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A Plateful of Pathos


(Image courtesy of http://images.jupiterimages.com)

This morning, while cleaning my room, I came across a Billy Collins poem I tore out of the New York Times Magazine a few months ago. It's called "The Fish."

I don't remember exactly when I first saw it. It's dated November 25, 2007, but with my luck, I probably discovered it on a Lenten Friday after chowing down my own piscatorial supper.

Collins, whose images are so crisp, knows just how to stir the Italian guilt already ingrained in me. And he does it in the simplest yet wittiest way.

Let's just say I didn't eat at Red Lobster for a while.




"The Fish"
By Billy Collins

(courtesy of The New York Times Magazine, November 25, 2007)

As soon as the elderly waiter
placed before me the fish I had ordered,
it began to stare up at me
with its one flat, iridescent eye.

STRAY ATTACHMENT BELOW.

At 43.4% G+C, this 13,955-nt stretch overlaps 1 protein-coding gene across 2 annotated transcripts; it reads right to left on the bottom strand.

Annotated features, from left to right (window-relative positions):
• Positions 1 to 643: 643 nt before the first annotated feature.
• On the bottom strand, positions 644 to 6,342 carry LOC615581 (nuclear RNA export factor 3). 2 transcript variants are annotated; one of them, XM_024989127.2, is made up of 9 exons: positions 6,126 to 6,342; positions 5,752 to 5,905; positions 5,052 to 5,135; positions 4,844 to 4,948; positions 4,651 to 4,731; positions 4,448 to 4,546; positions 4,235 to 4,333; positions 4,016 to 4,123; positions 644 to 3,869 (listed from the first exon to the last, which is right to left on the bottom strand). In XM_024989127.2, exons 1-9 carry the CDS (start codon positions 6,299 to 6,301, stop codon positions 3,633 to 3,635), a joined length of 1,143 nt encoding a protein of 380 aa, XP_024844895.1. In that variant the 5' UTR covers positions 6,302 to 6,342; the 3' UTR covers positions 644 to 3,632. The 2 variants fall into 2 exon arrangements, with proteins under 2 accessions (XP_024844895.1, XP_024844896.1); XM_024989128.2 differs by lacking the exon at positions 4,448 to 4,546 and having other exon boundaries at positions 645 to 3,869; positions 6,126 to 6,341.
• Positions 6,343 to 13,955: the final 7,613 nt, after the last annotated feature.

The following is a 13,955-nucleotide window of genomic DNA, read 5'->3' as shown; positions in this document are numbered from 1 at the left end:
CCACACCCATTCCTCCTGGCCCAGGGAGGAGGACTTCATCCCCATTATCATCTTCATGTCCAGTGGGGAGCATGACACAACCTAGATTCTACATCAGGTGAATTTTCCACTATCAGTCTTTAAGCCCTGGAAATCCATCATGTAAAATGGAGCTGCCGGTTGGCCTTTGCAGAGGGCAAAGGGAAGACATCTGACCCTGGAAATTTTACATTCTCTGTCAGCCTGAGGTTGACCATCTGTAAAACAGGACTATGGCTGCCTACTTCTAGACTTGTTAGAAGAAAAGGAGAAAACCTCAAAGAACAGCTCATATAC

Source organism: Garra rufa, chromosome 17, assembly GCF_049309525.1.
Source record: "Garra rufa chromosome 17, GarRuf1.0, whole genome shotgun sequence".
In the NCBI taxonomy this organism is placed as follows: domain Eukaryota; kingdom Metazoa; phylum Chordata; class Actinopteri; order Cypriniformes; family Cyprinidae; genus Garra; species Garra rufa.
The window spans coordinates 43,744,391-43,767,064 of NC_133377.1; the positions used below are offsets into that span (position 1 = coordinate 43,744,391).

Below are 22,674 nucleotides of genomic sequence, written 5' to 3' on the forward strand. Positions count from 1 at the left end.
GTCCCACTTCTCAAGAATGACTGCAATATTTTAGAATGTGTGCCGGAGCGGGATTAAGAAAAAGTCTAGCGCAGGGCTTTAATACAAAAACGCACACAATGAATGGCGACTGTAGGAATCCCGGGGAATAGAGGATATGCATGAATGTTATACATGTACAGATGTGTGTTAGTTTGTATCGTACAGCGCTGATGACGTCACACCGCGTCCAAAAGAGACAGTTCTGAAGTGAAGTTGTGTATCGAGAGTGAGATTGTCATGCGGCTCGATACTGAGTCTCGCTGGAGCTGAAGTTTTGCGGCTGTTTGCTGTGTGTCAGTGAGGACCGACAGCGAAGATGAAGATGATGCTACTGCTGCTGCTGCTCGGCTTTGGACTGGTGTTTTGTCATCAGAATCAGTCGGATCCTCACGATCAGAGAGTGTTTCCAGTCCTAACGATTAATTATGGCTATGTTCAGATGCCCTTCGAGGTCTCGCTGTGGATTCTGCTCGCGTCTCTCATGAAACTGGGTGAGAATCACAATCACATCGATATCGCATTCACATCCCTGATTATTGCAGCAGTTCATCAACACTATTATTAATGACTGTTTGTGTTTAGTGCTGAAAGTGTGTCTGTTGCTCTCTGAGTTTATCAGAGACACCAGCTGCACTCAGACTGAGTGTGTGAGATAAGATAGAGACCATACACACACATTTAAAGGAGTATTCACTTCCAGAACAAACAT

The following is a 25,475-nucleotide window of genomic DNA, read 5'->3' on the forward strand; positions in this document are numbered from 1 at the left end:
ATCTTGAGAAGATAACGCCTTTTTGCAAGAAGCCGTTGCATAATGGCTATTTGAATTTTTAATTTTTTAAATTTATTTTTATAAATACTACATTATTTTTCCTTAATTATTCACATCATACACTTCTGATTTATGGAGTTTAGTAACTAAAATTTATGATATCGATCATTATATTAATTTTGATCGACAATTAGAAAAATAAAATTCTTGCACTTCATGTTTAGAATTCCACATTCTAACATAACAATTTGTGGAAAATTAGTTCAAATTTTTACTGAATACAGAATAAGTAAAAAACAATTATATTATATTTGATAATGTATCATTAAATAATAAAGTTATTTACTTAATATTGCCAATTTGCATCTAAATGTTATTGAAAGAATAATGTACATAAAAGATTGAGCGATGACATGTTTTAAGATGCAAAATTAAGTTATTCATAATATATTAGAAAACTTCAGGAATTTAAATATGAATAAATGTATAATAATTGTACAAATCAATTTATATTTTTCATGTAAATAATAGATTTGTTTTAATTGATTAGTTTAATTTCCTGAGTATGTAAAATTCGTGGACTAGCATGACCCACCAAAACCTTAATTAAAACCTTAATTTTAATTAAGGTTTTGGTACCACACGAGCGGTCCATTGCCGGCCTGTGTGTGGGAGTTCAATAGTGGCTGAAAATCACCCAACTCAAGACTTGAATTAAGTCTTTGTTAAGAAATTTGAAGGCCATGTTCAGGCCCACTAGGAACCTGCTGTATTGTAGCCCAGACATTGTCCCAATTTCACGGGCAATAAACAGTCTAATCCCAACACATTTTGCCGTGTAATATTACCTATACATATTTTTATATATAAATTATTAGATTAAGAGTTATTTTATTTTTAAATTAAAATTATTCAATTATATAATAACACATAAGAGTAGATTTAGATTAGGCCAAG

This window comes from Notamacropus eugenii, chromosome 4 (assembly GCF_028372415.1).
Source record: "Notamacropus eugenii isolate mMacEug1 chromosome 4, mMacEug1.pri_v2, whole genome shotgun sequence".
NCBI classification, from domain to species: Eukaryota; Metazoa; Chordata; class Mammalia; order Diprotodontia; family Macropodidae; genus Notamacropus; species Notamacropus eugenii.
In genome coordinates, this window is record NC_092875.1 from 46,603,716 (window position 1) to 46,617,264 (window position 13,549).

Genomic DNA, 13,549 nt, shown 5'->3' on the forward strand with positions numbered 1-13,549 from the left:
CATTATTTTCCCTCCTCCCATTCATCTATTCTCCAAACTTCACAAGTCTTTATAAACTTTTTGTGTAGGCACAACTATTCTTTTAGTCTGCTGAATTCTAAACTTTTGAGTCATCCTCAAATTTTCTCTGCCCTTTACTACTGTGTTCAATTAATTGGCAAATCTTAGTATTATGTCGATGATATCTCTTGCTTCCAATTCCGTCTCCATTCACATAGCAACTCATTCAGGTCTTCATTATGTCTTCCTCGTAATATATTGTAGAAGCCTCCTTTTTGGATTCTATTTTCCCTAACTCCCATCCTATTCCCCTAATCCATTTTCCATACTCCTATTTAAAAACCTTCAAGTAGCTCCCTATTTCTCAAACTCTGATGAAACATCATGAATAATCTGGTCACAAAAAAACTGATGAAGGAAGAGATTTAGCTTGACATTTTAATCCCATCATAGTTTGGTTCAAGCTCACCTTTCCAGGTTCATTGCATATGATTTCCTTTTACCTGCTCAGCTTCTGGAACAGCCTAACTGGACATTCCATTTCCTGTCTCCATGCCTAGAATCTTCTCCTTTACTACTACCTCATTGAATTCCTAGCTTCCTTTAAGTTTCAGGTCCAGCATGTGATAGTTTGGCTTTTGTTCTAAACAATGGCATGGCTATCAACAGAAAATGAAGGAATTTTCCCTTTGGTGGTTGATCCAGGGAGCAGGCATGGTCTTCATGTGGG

I feel sorry for you, it seemed to say,
eating alone in this awful restaurant
bathed in such unkindly light
and surrounded by these dreadful murals of Sicily.

And I feel sorry for you, too —
yanked from the sea and now lying dead
next to some boiled potatoes in Pittsburgh —
I said back to the fish as I raised my fork.

And thus my dinner in an unfamiliar city
with its rivers and lighted bridges
was graced not only with chilled wine
and lemon slices but with compassion and sorrow

even after the waiter removed my plate
with the head of the fish still staring
and the barrel vault of its delicate bones
terribly exposed, save for a shroud of parsley.



See what I mean?


For the first time, I thought about the brief emotional bond between man and ichthyoid. I actually got a little lump in my throat. Am I that pathetic?

Oh yeah, and to stick the knife in even further, the Times includes an absolutely divine recipe for whole roasted sea bass with winter vegetables. After you read the poem and recipe, you won't know whether to leave the table with guilt or with gusto.

P.S. Billy Collins is a genius. Please read some of his stuff.



;) Holly

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